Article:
Biochemistry graduate student Kerry Bauer recently received an Indiana Clinical and Translational Sciences Institute (CTSI) Predoctorial Trainee Award. The award includes an annual stipend, partial tuition for coursework relevant to her research, and travel support to attend a national meeting for similar trainees from 40 other medical schools and research institutions around the country.
Molecular biomarkers for relapse risk are of clinical interest, and lead to insight into how a tumor progresses to metastasis. In order to gain a more thorough understanding of the progression of colon cancer to metastasis, Bauer will perform molecular expression profiling in primary colon cancer tissue to evaluate the differential expression of a previously identified panel of genes that are significant predictors of relapse in colon cancer to determine their full predictive value. This work is framed around the clinical problem of identifying those patients who can avoid adjuvant chemotherapy with no significant risk of metastasis.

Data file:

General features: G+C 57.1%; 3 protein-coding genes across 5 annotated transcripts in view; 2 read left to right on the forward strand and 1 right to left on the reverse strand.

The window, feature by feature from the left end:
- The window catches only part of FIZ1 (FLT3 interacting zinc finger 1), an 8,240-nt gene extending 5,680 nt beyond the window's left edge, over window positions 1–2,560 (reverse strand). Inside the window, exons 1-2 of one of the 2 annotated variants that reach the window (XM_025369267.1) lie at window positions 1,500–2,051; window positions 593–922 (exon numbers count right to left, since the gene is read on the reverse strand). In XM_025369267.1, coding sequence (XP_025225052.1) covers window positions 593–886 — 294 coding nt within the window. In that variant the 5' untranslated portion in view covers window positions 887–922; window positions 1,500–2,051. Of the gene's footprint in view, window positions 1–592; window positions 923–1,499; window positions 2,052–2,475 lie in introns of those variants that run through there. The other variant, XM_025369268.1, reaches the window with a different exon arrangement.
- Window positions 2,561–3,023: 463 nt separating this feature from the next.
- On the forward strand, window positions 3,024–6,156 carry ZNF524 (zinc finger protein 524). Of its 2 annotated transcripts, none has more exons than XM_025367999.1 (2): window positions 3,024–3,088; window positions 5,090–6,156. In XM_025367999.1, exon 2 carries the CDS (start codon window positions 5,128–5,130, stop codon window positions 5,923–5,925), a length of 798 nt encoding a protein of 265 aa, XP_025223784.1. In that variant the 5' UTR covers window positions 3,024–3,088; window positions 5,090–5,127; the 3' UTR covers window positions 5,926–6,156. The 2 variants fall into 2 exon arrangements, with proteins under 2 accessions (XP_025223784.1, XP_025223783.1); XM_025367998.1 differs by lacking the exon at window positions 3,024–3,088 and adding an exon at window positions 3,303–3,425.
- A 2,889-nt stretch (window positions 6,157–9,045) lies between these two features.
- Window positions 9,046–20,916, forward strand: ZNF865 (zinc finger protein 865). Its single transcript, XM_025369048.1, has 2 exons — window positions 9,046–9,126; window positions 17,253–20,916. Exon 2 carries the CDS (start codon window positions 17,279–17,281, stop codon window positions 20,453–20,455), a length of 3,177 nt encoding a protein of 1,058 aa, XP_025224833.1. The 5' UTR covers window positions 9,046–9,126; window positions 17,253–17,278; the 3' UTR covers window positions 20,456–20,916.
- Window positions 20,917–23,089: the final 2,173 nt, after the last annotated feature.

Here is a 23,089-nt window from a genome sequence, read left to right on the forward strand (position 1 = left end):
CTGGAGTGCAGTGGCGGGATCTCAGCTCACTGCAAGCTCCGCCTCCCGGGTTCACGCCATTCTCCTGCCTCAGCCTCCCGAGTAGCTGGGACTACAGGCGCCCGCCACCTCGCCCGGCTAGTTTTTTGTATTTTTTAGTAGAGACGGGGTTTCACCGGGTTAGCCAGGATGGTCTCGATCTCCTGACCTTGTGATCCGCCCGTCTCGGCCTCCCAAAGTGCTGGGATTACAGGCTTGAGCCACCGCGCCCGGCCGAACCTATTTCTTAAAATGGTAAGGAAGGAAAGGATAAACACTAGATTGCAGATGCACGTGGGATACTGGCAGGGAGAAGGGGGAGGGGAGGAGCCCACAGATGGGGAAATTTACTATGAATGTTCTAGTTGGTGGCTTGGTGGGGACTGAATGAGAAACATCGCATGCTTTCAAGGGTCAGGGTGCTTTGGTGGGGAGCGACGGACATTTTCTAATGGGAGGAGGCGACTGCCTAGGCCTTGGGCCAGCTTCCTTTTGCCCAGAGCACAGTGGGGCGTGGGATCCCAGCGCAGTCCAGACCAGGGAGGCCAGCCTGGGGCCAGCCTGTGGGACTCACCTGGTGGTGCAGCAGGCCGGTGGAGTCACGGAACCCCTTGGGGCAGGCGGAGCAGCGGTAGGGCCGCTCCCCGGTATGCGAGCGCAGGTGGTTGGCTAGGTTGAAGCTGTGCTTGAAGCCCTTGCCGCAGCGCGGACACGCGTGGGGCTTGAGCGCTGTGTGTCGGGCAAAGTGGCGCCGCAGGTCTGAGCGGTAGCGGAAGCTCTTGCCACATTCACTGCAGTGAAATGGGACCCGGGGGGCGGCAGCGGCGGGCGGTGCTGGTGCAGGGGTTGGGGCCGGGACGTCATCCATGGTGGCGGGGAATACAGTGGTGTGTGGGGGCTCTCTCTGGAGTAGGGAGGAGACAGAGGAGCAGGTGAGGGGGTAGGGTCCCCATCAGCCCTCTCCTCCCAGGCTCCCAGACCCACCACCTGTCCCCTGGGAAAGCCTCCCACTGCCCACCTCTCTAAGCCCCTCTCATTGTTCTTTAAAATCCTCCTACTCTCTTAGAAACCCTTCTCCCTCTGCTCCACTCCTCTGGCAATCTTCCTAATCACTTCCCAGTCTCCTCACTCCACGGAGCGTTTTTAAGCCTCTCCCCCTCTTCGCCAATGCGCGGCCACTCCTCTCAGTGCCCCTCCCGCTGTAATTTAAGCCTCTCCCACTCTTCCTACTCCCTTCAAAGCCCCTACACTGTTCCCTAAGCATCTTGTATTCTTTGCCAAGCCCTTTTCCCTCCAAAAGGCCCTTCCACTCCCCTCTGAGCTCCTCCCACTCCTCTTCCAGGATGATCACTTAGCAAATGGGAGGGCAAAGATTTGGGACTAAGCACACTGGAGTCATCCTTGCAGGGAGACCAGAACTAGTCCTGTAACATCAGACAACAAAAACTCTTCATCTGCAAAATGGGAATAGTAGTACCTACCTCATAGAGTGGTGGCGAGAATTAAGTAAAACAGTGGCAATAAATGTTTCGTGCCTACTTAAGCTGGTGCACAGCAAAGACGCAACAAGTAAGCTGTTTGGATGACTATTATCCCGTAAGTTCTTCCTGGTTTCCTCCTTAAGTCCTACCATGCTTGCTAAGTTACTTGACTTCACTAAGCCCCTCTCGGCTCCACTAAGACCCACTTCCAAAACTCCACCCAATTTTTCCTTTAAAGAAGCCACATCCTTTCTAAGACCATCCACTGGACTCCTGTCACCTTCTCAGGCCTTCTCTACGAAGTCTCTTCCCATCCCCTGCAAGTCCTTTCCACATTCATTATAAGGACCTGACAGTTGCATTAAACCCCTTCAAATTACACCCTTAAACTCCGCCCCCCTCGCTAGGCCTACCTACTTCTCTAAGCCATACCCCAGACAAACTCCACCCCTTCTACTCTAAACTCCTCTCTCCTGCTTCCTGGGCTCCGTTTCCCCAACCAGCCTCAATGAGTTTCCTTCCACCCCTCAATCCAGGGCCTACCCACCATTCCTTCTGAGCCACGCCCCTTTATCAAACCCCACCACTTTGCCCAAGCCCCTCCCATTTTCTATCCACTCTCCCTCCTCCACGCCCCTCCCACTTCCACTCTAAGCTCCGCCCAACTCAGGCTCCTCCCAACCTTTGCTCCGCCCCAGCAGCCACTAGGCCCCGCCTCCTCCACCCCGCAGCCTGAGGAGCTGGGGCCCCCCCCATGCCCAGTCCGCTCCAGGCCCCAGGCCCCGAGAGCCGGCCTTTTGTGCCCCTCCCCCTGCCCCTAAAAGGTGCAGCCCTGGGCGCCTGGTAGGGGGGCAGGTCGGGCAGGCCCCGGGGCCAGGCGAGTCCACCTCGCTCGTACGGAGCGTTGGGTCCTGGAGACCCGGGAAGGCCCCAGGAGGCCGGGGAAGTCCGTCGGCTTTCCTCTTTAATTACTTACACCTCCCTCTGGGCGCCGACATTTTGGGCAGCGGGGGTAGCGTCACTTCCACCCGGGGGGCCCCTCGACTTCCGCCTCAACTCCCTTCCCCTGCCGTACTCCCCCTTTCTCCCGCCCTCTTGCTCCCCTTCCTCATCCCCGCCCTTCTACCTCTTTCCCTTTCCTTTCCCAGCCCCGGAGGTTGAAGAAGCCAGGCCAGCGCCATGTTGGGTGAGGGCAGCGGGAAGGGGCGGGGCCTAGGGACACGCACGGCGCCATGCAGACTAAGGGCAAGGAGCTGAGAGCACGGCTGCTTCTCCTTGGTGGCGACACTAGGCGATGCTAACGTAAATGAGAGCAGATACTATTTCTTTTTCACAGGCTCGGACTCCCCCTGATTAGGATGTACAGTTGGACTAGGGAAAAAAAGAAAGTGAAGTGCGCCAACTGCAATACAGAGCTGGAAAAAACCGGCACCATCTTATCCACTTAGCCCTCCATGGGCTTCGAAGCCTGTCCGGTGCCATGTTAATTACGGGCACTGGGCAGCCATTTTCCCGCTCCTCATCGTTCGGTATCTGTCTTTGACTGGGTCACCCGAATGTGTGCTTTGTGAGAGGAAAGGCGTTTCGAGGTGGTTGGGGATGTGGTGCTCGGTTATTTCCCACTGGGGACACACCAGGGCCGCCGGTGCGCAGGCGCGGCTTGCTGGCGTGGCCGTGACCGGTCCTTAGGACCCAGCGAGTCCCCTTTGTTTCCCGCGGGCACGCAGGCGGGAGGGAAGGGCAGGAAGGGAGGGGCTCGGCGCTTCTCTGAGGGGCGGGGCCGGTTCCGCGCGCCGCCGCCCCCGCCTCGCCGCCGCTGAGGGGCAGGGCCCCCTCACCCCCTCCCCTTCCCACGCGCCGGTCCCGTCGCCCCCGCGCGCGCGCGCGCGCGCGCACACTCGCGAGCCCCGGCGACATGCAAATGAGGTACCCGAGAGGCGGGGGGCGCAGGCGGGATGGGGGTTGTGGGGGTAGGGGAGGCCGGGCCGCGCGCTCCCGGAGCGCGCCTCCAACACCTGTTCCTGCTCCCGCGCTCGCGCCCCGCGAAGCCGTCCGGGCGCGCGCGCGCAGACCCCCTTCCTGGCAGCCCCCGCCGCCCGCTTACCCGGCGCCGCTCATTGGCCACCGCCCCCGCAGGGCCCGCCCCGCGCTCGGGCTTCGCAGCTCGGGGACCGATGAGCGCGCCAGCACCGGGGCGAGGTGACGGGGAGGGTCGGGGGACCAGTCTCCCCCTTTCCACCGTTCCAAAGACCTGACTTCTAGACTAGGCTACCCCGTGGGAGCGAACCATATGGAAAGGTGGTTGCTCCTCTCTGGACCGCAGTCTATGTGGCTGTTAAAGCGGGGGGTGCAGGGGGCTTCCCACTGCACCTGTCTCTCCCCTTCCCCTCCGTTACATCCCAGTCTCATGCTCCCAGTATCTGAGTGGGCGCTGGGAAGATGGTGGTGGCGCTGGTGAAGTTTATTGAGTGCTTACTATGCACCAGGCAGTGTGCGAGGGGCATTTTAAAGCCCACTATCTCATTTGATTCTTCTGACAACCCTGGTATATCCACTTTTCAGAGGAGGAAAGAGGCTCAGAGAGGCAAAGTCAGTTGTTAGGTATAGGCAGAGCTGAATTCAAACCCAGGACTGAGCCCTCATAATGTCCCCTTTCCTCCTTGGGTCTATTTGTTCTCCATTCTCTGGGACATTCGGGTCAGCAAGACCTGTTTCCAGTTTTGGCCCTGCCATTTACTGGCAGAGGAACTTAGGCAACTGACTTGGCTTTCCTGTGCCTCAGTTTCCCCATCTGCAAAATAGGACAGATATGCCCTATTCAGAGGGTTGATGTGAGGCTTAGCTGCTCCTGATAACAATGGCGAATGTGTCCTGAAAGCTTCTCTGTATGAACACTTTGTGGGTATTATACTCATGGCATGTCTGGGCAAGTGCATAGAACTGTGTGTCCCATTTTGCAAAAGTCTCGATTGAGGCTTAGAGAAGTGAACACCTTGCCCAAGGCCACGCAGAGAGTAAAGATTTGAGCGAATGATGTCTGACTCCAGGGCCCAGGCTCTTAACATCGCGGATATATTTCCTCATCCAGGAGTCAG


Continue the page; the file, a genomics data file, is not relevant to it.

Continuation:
The Indiana CTSI Predoctoral Trainee Award in translational research is given to second or third year predoctoral graduate students at Indiana University, Purdue University or the University of Notre Dame. Translational research refers to the process by which research in the lab translates into patient treatment. Translation may involve applying discoveries made during research to the development of clinical trials and studies in humans, or carrying out research aimed at enhancing the adoption of best practices, or both.